Haiku is an open-source operating system that specifically targets personal computing. Inspired by the BeOS, Haiku is fast, simple to use, easy to learn and yet very powerful.

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The Haiku source is continually built and released for testing purposes nearly every day. You can download and install these latest snapshots to check out the latest features and bug-fixes.

Be aware that nightly images may be unstable. Additionally, some packages included with official releases need to be installed separately.

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cpuidle: three quarter term report

Blog post by yongcong on Sun, 2012-08-05 11:34

I began to implement the acpi cpuidle driver so that the power saving feature can benefit all x86 platforms(In theory although). The acpi is more complicated than I thought. The main time is spent on implementing "_CST" evaluation and decoding.

First of all, to evaluate any acpi object/method needs acpi handle. Since haiku doesn't export AcpiWalkSpace method of acpica, so after system booting, I can get the acpi processor handle. the only solution is using the device manager so that the acpi cpuidle driver can be loaded during boot. This requires cpuidle modification so that generic cpuidle module is loaded by low level idle driver. The modification is not done because it's simple and I want to get "_CST" evaluation done firstly.

To evaluate "_CST", we need to evaluate "_PDC" or "_OSC" firstly. While "_OSC" is preferred than "_PDC" from ACPI 3.0. So my implementation evaluate "_OSC", fallback to "_PDC" if failed.

The "_CST" decoding is simpler than "_CST" evaluation. Some code is ready during gsoc bonding period. I just make it finished.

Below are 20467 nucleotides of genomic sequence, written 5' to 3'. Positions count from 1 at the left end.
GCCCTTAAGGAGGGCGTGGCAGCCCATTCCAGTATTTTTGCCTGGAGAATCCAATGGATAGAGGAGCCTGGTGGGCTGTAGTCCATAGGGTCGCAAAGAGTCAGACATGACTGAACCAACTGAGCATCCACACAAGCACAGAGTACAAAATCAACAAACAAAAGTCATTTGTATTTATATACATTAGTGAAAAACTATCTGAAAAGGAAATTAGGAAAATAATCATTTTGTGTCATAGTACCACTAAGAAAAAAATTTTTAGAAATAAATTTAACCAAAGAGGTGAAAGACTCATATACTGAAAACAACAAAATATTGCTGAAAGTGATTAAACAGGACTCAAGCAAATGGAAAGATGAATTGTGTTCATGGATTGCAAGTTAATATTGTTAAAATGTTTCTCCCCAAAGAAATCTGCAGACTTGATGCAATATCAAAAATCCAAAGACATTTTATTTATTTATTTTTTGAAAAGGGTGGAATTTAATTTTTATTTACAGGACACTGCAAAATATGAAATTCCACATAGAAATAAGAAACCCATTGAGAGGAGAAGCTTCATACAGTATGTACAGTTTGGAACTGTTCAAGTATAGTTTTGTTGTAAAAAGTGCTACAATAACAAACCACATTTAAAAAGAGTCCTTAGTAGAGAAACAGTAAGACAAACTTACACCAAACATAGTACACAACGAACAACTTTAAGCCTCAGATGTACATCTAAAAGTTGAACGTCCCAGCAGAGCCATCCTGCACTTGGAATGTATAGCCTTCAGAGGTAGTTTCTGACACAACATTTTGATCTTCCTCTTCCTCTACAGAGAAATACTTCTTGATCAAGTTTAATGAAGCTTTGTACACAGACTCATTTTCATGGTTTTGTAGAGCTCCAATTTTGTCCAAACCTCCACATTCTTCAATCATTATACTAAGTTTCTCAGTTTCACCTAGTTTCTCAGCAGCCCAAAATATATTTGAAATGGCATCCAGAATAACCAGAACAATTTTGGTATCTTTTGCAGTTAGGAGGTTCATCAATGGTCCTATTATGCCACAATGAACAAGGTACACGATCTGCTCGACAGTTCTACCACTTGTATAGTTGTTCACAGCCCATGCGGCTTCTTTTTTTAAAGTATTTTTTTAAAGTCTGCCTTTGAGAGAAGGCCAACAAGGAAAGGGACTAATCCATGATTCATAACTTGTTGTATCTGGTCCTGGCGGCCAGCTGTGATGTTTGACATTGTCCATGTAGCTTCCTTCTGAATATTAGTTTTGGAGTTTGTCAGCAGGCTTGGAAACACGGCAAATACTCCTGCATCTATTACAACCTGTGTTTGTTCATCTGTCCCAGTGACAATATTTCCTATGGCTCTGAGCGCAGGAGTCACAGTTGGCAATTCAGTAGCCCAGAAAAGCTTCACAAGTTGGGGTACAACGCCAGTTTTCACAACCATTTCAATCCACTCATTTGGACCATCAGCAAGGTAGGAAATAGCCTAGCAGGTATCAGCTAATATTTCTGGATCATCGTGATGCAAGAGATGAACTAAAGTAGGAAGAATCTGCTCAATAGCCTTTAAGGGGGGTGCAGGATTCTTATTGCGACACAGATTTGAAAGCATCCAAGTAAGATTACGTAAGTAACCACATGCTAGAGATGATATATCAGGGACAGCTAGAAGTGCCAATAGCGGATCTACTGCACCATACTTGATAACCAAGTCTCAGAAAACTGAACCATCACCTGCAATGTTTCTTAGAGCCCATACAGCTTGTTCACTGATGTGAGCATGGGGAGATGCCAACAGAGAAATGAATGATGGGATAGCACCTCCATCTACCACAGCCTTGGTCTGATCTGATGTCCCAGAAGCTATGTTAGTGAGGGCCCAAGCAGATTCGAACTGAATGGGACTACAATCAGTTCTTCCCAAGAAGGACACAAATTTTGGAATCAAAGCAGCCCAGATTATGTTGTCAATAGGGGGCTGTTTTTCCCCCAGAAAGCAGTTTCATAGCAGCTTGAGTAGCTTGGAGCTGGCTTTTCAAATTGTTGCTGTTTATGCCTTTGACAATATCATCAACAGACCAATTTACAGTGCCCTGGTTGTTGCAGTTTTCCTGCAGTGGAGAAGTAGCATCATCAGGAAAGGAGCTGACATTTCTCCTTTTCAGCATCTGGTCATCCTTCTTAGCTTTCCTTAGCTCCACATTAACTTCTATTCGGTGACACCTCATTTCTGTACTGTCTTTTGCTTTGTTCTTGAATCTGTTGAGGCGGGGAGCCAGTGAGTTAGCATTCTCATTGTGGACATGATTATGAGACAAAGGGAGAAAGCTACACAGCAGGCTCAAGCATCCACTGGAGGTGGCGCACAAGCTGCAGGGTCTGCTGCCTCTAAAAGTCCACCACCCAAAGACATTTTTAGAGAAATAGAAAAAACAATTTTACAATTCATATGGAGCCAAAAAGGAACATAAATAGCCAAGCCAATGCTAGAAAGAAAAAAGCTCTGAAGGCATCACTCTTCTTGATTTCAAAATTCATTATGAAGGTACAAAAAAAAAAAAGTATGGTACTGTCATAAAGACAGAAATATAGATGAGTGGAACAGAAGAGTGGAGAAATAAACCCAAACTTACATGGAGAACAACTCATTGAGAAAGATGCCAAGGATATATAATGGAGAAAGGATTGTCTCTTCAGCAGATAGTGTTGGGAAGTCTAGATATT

Then I came across one big problem which block me for one week--under haiku, the acpi processor is enumerated in "cpu8=>cpu7...=>cpu1" rather than "cpu1=>cpu2=>...>cpu8". The later order is taken by Linux, FreeBSD, NetBSD, etc. To evaluate "_CST" of cpu8 needs "_CST" of CPU1, so haiku's enumeration make the acpica reports AE_NOT_FOUND. But I dunno such requirement before, I even dig into acpica code but found nothing. After frustrated for about one week, I realized that the problem may exists in the evaluation order so I dumped the according processor id every acpi processor and found the reason. In no more than ten minutes, I implemented one workaround and it works!! Here is the CSTATES information dumped from my laptop

KERN: evaluate _CST @0x821e7698
KERN: cpuidle found 2 cstates
KERN: c1
KERN: Latency: 1
KERN: power: 1000
KERN: bufer length 17
KERN: cpu_reg size: 15
KERN: FFH method
KERN: c3
KERN: Latency: 104
KERN: power: 350
KERN: bufer length 17
KERN: cpu_reg size: 15
KERN: IO method

NOTE: Here, Cx is acpi reported Cx rather than OS's cx. For example, acpi's C2 is missing if AC is plugged. But Linux take ACPI C3 as the OS C2. I would like the take similar solution to make the generic cpuidle module happy

x86_64 port: three quarter term report

Blog post by xyzzy on Sat, 2012-08-04 10:50